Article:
8 Tips for Leading a Team Remotely

There are loads of benefits to working remotely. For one, we can roll out of bed with time for a workout, wear trackpants on our lower half all day and cook up a storm in our home kitchens at lunchtime – all obvious perks! But leading remotely can bring its challenges.

That lack of face-time means we need to rethink ways to build meaningful connection with our teams and get the best performance and engagement. So I’ve pulled together a list of some things you can dial back on or introduce, to lead a remote team effectively.

1. Focus on output and outcomes

It’s no longer about working “from this time to this time”. The quality of a team’s output is far more important than the time they spend on it. That’s the true measure of productivity. What are some ways you can measure output with your team?

2. Embrace flexibility

Some of your team might not have the luxury of a home office free of distractions. It pays to become familiar with the unique circumstances, traits and skills that lead your team to approach their work differently. The best leaders know it makes sense to get to know each of their team members. They know that what works for one person may be different to another.  We know from research on burnout that if people have a say in the way they carry out their work, it can act as a buffer to burnout. Give those you lead the freedom to carry out their work their way, as much as possible, within the context and constraints of your working environment.

3. Establish team norms and expectations around working virtually

scary stat that made me wince showed that only half of professionals understand what’s expected of them. That’s a recipe for a very disengaged (at worst), or only partially committed (at best) team. I talk about the importance of clarity when delegating here. It’s also important to establish team norms for collaborating virtually beyond your WIP meetings. If you have room for team-based decision-making, use it. Some decisions need to be “I decide” but many benefit from a “we decide” approach. At the very least, this is an area where garnering feedback and ideas from your team is a useful approach.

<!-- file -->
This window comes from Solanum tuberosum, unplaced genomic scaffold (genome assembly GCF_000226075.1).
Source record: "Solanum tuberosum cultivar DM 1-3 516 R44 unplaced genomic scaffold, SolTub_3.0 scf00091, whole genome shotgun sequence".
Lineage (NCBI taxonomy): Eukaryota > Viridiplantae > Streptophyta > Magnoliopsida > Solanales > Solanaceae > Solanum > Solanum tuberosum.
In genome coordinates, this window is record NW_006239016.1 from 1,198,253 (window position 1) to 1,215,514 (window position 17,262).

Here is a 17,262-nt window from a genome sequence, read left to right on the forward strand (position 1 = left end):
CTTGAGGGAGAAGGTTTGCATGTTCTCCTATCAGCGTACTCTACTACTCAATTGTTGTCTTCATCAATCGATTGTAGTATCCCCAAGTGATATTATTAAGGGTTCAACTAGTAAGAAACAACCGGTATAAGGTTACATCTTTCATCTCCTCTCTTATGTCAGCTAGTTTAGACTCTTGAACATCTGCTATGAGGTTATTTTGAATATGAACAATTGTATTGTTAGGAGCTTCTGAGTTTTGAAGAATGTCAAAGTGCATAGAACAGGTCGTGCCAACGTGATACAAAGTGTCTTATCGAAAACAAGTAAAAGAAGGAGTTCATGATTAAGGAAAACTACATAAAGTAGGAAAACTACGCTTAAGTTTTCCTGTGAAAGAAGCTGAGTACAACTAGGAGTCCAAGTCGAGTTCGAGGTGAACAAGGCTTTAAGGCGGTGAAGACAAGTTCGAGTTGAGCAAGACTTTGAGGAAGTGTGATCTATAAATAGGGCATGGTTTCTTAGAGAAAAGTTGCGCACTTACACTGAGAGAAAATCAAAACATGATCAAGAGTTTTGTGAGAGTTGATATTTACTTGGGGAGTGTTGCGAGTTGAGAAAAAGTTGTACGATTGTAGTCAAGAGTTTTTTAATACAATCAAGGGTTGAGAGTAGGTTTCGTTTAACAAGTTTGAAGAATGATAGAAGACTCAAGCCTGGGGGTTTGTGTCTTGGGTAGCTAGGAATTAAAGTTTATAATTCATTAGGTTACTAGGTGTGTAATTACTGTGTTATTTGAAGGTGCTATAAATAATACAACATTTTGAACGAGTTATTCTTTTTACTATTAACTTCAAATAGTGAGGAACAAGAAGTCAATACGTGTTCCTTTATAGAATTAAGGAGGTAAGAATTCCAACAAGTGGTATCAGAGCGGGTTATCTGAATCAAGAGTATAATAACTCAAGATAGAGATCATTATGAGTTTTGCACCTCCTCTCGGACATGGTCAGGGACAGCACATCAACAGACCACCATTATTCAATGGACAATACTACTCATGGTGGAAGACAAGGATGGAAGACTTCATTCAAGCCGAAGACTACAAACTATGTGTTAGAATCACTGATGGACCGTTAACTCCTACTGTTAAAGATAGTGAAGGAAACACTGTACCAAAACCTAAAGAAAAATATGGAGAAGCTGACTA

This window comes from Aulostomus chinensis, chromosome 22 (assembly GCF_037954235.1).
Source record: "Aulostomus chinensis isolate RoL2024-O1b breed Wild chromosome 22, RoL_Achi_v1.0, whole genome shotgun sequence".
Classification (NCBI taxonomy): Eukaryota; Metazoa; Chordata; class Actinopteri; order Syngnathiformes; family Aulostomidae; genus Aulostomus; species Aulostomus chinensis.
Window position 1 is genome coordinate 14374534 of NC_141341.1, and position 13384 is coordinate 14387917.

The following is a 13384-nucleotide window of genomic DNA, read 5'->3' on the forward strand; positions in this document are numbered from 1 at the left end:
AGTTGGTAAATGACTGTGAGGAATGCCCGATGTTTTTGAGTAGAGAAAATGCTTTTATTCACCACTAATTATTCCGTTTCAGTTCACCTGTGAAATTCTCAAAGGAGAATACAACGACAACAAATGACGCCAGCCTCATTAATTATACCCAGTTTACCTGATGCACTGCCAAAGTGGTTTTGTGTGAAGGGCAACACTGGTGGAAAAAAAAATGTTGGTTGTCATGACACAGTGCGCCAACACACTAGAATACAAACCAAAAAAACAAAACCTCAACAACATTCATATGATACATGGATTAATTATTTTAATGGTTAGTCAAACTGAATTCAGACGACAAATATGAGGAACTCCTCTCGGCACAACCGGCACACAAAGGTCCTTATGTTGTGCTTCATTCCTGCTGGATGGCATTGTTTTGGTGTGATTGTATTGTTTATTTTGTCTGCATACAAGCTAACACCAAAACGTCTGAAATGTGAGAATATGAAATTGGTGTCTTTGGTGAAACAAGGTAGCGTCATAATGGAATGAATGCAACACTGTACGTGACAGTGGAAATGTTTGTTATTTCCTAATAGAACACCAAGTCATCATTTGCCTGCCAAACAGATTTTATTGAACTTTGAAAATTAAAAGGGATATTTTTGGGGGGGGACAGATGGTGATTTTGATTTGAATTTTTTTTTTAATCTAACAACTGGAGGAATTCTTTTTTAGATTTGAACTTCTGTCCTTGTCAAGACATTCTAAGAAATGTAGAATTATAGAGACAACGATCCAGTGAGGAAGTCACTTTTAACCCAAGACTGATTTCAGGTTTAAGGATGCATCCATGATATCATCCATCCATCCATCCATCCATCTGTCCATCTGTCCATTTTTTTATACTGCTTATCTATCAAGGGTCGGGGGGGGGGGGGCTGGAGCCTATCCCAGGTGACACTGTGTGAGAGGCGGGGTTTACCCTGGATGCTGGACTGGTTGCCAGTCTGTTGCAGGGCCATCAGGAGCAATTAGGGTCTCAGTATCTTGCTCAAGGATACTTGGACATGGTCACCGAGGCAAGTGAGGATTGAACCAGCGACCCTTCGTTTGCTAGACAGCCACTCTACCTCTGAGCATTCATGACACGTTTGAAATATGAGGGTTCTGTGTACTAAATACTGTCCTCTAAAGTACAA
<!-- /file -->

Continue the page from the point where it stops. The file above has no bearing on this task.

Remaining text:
4. Keep up regular one-on-ones with your direct reports

The one-on-ones that have a balance of “what are we doing?” as well as “how are we going?” are the best.  Communication in a virtual environment needs to be more purposeful in this regard. It benefits both of you to check in properly and intentionally once or twice a month. I have a few tips for doing so, here.  

5. Good connection doesn’t mean always connected

Virtual meetings can be more cognitively draining than in-person ones. Consider shortening your meetings. Or even better, ask yourself: “is this meeting even necessary?” Do the team need their cameras on? Should you take five to freshen up? If it’s a large group, can you use smaller breakout rooms for discussion on a topic? Most importantly avoid back-to-back meetings to combat Zoom fatigue. 

6. Avoid mixed mode meetings (if you can)

I’m a fan of, where possible, going for consistency when it comes to online or in-person meetings, as opposed to having some of you in the room and some online. This short video by social psychologist Heidi Grant shares best practices for interacting when some are in the office and some are remote. It’s well worth the watch! If it’s not possible for everyone to show up in person, can you have in-person team members dial-in individually? Or at the very least, create some norms for mixed mode meetings that avoid only collaborating with half of your audience.

7. Use technology wisely

One thing I have rediscovered is the old-fashioned phone call as an option, rather than scheduling a meeting with someone as the default. Sometimes a quick phone call to someone is all that’s needed. Or consider, is there a different platform (like Slack) that might be better used instead?

8. Make time for informal communication

Non-work-related chatter seems a whole lot more awkward over Zoom. Structure ways for employees to interact beyond work where possible. Maybe give your team a heads up that you’ll be on the call early to connect – I have had some of my best chats this way. Sure, in-person team social catch ups are priceless, but try asking your team what they would like to see remotely and trial it.

The true and long-term impacts of remote working are still largely unknown. Some love it and have embraced it in their ‘new normal’, while others loathe it and have gone straight back to the office when they could. Many others have a hybrid approach.

As tough as it was, Covid was a kick in the pants to consider new ways of doing things and our leadership habits are no different. We have to adapt. And it is possible to lead a cohesive team, even if you find yourselves in different locations.